But the most powerful aspect of caring for employees occurs at the emotional level. How people feel profoundly influences how they perform. Nothing influences employees’ engagement as the feeling that they’re genuinely cared for and valued by their leaders and managers.
The Energy Project, encourages leaders and their teams to practice publicly acknowledging each other’s successes. They encourage team leaders to hold weekly community meetings that begin with a simple but powerful question: “How are you (really) feeling today?” The freedom to answer this question helps everyone know what others are bringing to work emotionally, and to be more attuned to them. Essentially, It’s ok to be not ok, and it’s also ok to be totally ok.
Meaning and Significance
Another core need is for meaning and significance. When a company stands for something beyond maximising profit, employees have the potential for a purpose beyond a pay check. It’s both energising and inspiring to work for a company that is committed to something beyond its immediate self-interest.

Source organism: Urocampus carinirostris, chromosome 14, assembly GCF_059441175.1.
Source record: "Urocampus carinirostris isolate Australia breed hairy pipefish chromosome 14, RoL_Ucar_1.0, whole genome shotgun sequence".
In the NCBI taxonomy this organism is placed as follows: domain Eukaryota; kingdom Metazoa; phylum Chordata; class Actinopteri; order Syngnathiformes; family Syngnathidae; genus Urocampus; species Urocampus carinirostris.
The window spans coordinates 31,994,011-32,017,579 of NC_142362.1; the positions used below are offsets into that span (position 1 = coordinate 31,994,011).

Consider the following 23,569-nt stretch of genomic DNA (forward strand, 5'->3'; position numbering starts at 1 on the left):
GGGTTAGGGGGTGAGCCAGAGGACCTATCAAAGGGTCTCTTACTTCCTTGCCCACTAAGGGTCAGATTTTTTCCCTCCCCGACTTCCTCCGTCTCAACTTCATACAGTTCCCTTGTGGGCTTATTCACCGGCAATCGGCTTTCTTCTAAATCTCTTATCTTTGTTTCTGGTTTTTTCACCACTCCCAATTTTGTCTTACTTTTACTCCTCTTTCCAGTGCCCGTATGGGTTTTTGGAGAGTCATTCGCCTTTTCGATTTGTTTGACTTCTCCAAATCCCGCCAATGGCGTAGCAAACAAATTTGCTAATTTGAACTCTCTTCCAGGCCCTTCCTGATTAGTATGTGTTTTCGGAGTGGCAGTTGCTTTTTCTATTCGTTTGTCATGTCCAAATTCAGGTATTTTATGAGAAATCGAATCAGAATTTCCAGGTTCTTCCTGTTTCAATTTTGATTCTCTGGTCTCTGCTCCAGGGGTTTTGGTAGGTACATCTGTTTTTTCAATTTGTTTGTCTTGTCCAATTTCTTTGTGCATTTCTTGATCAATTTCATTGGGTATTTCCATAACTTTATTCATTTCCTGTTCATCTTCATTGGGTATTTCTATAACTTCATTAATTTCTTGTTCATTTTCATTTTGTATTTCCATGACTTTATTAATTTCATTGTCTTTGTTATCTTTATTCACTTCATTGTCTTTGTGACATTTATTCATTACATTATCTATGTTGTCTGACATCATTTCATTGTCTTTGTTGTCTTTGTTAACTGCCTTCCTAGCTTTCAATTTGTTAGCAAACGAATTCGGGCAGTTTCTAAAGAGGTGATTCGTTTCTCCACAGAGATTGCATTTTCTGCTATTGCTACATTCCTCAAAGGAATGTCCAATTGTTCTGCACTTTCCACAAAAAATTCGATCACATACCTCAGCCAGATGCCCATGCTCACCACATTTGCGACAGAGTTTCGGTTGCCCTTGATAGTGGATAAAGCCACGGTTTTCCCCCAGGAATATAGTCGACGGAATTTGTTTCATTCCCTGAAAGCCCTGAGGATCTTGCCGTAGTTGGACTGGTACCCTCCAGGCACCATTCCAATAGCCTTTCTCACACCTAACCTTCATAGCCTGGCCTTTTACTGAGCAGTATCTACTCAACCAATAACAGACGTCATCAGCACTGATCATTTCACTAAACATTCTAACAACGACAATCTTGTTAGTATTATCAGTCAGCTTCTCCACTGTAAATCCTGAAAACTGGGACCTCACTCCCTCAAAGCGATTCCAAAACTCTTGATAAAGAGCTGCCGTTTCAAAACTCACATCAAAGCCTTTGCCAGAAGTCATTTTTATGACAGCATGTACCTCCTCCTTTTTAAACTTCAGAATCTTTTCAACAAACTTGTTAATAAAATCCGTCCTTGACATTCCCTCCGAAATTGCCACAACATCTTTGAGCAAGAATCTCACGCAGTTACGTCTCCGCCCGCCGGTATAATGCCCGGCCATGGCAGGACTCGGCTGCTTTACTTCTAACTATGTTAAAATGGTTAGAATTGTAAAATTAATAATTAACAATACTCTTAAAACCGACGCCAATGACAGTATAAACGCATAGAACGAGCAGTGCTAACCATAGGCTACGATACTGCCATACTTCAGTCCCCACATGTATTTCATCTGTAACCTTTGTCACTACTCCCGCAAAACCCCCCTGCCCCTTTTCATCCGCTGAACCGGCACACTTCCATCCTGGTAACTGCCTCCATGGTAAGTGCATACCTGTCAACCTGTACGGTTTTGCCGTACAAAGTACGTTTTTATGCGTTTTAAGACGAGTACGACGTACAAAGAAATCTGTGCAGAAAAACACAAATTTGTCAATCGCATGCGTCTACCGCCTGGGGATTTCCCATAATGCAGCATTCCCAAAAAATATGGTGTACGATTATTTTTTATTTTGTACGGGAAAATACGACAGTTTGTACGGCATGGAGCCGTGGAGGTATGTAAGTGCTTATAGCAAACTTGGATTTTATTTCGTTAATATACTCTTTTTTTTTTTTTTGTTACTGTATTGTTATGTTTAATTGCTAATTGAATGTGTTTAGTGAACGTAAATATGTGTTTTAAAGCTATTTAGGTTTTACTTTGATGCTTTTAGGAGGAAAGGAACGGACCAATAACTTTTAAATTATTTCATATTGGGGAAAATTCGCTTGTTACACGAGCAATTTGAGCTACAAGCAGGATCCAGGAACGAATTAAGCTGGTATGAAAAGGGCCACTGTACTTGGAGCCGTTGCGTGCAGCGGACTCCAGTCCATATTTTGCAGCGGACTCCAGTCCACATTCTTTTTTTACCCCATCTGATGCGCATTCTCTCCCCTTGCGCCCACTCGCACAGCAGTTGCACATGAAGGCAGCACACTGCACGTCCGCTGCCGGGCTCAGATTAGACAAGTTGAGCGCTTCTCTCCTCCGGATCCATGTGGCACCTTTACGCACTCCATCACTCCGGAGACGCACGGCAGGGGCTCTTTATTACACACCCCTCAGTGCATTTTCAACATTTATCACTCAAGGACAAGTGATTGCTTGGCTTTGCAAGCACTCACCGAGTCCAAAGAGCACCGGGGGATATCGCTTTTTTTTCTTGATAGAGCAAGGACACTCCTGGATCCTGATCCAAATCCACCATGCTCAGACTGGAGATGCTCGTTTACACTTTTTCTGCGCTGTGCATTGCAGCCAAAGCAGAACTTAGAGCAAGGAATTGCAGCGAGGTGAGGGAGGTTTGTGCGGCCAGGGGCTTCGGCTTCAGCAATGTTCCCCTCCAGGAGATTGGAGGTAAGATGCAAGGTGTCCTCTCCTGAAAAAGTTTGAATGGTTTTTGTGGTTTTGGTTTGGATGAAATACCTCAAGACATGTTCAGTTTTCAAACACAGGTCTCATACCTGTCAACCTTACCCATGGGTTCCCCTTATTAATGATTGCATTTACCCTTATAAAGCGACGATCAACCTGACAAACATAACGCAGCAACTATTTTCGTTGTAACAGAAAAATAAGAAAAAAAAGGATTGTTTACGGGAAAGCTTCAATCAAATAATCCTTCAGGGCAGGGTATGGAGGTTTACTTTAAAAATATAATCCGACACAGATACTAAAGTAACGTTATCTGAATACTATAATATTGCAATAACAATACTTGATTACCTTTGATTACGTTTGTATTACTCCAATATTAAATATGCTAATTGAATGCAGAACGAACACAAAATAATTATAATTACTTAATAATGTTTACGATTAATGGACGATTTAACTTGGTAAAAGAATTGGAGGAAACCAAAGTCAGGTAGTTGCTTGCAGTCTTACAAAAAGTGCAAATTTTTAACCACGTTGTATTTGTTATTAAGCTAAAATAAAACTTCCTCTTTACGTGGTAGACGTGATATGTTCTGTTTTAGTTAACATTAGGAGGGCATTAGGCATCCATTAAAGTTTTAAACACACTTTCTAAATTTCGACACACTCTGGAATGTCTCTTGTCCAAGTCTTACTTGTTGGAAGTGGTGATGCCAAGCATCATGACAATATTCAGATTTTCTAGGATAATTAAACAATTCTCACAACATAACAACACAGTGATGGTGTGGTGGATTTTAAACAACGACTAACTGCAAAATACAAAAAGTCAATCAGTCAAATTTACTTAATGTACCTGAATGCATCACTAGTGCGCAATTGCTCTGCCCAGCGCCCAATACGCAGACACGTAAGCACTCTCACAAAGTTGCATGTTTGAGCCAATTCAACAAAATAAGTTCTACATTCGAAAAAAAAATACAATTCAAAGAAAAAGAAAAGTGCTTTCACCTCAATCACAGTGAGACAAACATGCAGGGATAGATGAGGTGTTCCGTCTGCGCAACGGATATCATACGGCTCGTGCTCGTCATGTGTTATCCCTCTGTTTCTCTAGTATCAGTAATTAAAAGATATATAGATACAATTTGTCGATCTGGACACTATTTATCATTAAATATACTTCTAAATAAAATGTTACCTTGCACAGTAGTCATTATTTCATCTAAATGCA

That’s relatively easy for non-profits, whose goal is to add value to others. But it’s also possible for companies that sell more mundane products and services.
Affecting the bottom line
In companies with the most engaged employees, 74 percent of them felt their leaders had a sincere interest in their well-being, while just 16 percent of employees felt that way in the companies with the least engaged workers.
According to The Energy Project, there were stunning performance differences between the companies with the most engaged and least engaged employees. The companies with the least engaged employees had an average operating margin of 10 percent. The companies with the most engaged employees had an average operating margin of 27 percent — nearly three times as high.